After Death of Shireen Abu Akleh I Think of the Bakr Children

Sculpture called “Spoils of War,” 13th century BCE pottery from Deir el-Balah, Dayan collection at the Israel Museum

© Susan Eisenberg, 2015

“Spoils of War,” 13th century BCE pottery from Deir el-Balah, Dayan collection at the Israel Museum

After Death of Shireen Abu Akleh I Think of the Bakr Children

Those four playful cousins
kicking a soccer ball on the beach
in Gaza City, picked off
like carnival shooting-gallery
tin ducks:

Ismail, 9
Zaharia and Ahed, 10
Mohamed, 11 --
I can remember my own
sweet son…

After thorough inquiry
of that tragic incident, no crimes charged:
self-exoneration. Now those judges
who mishandled the cousins, request custody
of a bullet.


Talking About Gaza 2014

After she’d defended me as Jewish enough
to speak (though so naive!), we began to exchange 
arguments, articles, links — the deep anchor 

of our positions, the draw. Our sallies
like submarine incursions drawing fire to test 
perimeter defenses. Her responses 

always rapid-fire rehearsed retorts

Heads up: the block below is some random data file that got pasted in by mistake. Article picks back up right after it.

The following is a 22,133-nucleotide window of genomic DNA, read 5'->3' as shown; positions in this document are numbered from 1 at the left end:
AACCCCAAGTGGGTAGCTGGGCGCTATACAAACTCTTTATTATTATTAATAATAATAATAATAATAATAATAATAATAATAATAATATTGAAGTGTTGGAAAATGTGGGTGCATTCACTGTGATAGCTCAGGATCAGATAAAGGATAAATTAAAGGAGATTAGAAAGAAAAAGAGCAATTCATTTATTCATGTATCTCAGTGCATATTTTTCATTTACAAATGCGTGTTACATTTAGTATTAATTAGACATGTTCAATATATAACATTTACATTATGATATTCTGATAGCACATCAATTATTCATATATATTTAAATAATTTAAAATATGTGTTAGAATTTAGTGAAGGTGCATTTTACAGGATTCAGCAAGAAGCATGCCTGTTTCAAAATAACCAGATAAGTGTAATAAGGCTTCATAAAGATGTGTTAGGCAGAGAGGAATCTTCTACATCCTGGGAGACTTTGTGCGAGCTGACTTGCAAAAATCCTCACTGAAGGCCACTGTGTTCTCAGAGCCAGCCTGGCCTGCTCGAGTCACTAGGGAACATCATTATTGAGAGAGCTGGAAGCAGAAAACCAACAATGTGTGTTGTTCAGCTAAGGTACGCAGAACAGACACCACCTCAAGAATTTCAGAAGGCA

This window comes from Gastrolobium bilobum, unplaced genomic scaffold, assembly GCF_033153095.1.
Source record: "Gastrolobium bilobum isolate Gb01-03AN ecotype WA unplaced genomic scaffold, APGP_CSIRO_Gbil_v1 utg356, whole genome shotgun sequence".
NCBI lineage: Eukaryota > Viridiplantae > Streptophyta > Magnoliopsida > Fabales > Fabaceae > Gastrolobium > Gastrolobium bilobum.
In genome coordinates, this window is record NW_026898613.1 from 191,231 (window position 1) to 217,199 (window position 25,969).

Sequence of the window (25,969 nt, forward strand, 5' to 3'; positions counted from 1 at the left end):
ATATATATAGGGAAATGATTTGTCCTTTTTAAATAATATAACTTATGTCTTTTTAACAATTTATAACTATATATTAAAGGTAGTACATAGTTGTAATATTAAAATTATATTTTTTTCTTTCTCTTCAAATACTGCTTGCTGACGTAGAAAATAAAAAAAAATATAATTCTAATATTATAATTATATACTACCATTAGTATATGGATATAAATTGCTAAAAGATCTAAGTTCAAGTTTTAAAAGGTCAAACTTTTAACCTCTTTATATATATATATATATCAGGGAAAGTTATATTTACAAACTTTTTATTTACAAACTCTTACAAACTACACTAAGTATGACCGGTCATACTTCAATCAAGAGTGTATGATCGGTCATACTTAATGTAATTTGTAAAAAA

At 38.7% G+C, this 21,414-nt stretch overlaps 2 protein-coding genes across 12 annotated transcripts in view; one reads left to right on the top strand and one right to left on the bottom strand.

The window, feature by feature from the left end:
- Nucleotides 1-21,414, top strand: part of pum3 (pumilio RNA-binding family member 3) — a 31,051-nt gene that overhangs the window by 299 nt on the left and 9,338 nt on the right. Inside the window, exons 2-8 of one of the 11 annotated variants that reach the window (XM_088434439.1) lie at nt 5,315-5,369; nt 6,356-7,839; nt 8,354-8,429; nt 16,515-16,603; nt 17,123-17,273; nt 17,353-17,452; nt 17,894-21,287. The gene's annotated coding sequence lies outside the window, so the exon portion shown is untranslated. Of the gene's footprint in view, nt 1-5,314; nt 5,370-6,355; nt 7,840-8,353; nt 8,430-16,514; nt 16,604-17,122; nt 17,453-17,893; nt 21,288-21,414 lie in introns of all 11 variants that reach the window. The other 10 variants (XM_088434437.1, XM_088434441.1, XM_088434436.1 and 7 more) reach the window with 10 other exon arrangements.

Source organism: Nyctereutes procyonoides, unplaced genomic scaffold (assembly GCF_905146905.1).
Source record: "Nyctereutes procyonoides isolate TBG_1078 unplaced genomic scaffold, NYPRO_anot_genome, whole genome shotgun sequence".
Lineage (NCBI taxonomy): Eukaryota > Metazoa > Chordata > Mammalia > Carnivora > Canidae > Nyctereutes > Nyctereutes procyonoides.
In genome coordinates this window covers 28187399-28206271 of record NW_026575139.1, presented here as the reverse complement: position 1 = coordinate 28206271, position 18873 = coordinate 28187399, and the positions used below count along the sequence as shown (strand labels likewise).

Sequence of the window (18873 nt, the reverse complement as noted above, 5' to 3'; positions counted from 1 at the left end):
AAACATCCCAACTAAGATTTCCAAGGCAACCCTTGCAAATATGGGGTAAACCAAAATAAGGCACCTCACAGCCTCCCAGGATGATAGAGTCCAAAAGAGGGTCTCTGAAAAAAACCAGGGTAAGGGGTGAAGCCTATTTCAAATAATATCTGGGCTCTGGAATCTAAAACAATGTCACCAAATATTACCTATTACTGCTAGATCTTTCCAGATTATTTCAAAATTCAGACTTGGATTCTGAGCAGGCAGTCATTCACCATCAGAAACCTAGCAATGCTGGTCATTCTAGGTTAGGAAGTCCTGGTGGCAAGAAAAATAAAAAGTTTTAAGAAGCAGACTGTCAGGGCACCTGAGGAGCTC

until I asked: You’re okay
with 526 children murdered?
A mother, she paused.

As though long submerged in an air pocket
along the ocean’s floor, this response took its time
to break the surface, reach my ear: Yes.

That pause
so deafening
ended maneuvers.

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Susan Eisenberg — poet, visual artist, and oral historian — is a Resident Scholar at the Brandeis Women’s Studies Research Center where she directs the On Equal Terms Project focused on employment equity. She is poetry editor of Labor, and her most recent poetry book is Stanley’s Girl (Cornell) and most recent art installation exhibition was at the AFL-CIO in Washington DC.

Photo credit: Estelle Disch

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